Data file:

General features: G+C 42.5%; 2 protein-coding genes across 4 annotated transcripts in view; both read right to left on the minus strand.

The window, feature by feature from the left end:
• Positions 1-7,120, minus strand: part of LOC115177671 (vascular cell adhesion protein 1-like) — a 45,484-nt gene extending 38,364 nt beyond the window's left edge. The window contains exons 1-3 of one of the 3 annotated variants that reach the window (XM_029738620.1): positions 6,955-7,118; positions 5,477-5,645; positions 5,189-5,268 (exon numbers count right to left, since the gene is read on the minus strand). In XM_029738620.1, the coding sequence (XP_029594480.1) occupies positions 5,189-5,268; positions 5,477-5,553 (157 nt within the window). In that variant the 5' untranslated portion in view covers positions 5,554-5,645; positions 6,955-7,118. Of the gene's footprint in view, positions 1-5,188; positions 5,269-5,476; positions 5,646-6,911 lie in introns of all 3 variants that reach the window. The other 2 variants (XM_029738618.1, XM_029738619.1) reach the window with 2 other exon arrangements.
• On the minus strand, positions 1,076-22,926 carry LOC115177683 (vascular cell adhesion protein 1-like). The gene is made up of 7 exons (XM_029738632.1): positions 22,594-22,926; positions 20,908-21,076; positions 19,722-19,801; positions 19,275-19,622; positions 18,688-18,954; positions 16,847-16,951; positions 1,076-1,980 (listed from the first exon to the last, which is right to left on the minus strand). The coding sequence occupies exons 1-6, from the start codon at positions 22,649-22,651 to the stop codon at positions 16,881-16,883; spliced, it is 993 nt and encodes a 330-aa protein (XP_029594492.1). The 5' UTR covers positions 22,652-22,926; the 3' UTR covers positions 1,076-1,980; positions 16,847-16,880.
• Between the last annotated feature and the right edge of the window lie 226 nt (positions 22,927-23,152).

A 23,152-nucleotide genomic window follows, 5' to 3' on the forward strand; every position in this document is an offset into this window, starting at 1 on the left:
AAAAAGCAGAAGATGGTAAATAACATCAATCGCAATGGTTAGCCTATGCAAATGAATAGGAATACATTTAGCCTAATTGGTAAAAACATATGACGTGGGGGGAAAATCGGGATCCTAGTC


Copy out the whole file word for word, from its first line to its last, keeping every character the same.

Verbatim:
General features: G+C 42.5%; 2 protein-coding genes across 4 annotated transcripts in view; both read right to left on the minus strand.

The window, feature by feature from the left end:
• Positions 1-7,120, minus strand: part of LOC115177671 (vascular cell adhesion protein 1-like) — a 45,484-nt gene extending 38,364 nt beyond the window's left edge. The window contains exons 1-3 of one of the 3 annotated variants that reach the window (XM_029738620.1): positions 6,955-7,118; positions 5,477-5,645; positions 5,189-5,268 (exon numbers count right to left, since the gene is read on the minus strand). In XM_029738620.1, the coding sequence (XP_029594480.1) occupies positions 5,189-5,268; positions 5,477-5,553 (157 nt within the window). In that variant the 5' untranslated portion in view covers positions 5,554-5,645; positions 6,955-7,118. Of the gene's footprint in view, positions 1-5,188; positions 5,269-5,476; positions 5,646-6,911 lie in introns of all 3 variants that reach the window. The other 2 variants (XM_029738618.1, XM_029738619.1) reach the window with 2 other exon arrangements.
• On the minus strand, positions 1,076-22,926 carry LOC115177683 (vascular cell adhesion protein 1-like). The gene is made up of 7 exons (XM_029738632.1): positions 22,594-22,926; positions 20,908-21,076; positions 19,722-19,801; positions 19,275-19,622; positions 18,688-18,954; positions 16,847-16,951; positions 1,076-1,980 (listed from the first exon to the last, which is right to left on the minus strand). The coding sequence occupies exons 1-6, from the start codon at positions 22,649-22,651 to the stop codon at positions 16,881-16,883; spliced, it is 993 nt and encodes a 330-aa protein (XP_029594492.1). The 5' UTR covers positions 22,652-22,926; the 3' UTR covers positions 1,076-1,980; positions 16,847-16,880.
• Between the last annotated feature and the right edge of the window lie 226 nt (positions 22,927-23,152).

A 23,152-nucleotide genomic window follows, 5' to 3' on the forward strand; every position in this document is an offset into this window, starting at 1 on the left:
AAAAAGCAGAAGATGGTAAATAACATCAATCGCAATGGTTAGCCTATGCAAATGAATAGGAATACATTTAGCCTAATTGGTAAAAACATATGACGTGGGGGGAAAATCGGGATCCTAGTC